In the past, some writers have presumed — mistakenly — from a letter Olmsted wrote to the Minneapolis park board in 1886 — after he had passed through town on his way to California — that he was somehow responsible for Minneapolis’s system of parks. So it’s possible that others could have made the leap from the exchange of letters with McKim to the conclusion that Olmsted does proceed to design the grounds of Fair Oaks. But does he? Dr. Gregory Kaliss : “Whether he actually does or not, I have no idea.”

It is hard to prove a negative — that he did not — but consider these factors.

From all I can learn about Olmsted’s visit to Minneapolis in 1886 on his way to California, he had not been to the city before, another argument against his active participation in the detailed layout of the Fair Oaks estate.

H. W. S. Cleveland never gives a hint in his letters to Olmsted (or others) that Olmsted had ever visited Minneapolis other than the brief stop in 1886. And Cleveland was upset with park board president Charles Loring on that occasion for taking Olmsted only to see Minneapolis’s lakes and not the Mississippi River gorge, which Cleveland considered to be the “jewel” of the city. If Olmsted had spent any time in Minneapolis to work at Fair Oaks he almost certainly would have seen both the lakes and the river gorge before 1886. And if he had designed Fair Oaks landscape from afar, you’d think he would have wanted to see his work, but the newspaper account of his visit (Minneapolis Tribune, August 24, 1886) gives no indication that he visited Fair Oaks.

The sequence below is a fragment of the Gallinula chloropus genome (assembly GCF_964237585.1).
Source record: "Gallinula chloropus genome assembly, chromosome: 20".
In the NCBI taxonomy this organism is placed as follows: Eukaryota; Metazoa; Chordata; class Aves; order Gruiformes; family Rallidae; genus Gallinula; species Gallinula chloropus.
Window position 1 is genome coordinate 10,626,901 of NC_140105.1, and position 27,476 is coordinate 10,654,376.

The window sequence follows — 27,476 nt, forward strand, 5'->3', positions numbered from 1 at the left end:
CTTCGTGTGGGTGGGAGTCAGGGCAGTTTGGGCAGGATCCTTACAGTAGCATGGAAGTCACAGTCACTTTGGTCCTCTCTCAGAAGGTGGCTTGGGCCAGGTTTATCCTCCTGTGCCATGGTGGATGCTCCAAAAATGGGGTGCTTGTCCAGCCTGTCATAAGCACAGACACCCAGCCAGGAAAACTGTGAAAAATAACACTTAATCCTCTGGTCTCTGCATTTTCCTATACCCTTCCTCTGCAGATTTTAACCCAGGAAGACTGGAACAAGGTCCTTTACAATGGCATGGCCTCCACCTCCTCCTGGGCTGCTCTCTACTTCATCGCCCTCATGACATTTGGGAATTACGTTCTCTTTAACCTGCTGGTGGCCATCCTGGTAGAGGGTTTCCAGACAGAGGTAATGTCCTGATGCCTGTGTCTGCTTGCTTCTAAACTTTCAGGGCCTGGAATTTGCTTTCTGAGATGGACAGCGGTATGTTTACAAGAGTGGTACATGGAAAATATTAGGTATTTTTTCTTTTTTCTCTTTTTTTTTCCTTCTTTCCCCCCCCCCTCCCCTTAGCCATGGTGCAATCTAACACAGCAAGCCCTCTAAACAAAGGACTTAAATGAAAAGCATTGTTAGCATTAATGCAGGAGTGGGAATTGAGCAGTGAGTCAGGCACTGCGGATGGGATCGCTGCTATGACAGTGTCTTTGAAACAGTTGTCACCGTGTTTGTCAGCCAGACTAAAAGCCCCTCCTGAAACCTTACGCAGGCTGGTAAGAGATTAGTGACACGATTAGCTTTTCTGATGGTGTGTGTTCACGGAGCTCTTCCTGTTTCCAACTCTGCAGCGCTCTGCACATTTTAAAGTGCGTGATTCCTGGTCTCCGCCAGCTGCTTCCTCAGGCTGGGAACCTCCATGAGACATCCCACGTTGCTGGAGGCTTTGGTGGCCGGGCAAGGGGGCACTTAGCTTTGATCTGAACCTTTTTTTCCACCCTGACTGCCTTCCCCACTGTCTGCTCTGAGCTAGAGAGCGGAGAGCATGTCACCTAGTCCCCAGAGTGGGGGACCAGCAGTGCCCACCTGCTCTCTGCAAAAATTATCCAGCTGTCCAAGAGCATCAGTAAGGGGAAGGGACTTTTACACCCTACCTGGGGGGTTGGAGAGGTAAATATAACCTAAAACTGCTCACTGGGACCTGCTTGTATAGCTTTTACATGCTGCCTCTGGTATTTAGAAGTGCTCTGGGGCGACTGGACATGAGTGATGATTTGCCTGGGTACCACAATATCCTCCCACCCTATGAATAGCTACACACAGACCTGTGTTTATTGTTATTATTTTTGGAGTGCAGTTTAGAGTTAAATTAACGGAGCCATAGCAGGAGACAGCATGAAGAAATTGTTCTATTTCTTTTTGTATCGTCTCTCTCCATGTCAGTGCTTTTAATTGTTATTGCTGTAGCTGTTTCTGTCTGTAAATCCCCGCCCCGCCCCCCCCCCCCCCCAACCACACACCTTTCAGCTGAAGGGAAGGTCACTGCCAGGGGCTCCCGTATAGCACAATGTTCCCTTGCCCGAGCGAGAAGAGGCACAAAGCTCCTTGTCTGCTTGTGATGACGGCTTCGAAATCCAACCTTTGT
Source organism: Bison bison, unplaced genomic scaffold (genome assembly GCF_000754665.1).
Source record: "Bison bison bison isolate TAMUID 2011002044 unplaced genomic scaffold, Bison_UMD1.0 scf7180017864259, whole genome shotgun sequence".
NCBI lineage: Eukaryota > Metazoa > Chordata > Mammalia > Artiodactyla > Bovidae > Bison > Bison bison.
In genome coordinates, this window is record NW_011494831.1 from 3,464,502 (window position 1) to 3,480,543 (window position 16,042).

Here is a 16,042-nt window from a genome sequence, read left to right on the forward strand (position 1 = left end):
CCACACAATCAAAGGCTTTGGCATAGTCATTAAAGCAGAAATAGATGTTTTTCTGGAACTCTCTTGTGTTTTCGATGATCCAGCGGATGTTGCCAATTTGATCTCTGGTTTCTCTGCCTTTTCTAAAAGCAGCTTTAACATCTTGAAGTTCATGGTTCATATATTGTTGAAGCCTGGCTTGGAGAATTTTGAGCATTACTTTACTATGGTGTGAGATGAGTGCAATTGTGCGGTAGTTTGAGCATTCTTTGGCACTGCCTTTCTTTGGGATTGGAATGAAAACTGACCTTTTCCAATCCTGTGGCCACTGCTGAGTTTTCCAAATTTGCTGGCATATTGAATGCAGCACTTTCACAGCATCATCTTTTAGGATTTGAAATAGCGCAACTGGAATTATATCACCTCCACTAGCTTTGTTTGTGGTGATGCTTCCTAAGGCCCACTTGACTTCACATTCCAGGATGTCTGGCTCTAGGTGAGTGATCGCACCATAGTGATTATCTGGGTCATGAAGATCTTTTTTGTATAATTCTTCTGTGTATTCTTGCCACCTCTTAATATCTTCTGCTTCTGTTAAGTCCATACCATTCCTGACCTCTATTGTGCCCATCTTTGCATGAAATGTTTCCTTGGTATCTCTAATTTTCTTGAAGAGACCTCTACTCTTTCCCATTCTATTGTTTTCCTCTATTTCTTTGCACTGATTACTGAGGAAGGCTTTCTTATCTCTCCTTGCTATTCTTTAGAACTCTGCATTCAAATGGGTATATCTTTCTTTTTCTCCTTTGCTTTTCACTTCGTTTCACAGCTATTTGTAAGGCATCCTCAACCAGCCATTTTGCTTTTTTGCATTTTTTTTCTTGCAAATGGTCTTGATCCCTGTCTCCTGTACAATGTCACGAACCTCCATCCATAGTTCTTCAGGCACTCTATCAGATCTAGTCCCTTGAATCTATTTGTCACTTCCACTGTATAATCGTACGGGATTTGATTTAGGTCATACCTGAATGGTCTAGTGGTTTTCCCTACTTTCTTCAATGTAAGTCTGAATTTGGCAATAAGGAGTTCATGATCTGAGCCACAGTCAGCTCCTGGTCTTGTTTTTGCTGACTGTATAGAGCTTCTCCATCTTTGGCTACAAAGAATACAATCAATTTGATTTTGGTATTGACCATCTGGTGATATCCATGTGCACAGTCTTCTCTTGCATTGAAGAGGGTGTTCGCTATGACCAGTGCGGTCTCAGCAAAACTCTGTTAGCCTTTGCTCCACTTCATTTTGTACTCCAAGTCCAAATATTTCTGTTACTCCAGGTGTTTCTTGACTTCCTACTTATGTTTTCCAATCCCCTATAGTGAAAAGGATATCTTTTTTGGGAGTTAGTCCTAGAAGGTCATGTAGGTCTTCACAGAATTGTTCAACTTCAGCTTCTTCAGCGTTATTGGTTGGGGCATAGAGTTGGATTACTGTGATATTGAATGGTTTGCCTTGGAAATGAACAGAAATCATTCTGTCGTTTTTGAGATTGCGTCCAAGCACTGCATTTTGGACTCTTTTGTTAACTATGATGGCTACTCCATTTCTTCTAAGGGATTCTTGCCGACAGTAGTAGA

I don’t know how often Olmsted designed landscapes — to any “degree of detail” — without visiting them first, but his reply to the McKim letter suggests that he was not offering to design a 10-acre landscape anyway. He seems to be offering his advice on the location and situation of the house on the property — “site, aspects, entrances, approaches” — rather than the design of the whole 10 acres. Moreover, I can’t imagine Olmsted doing much more than a cursory mansion site plan for a hundred bucks. That was considerably below the going rate at the time for planning a 10-acre estate.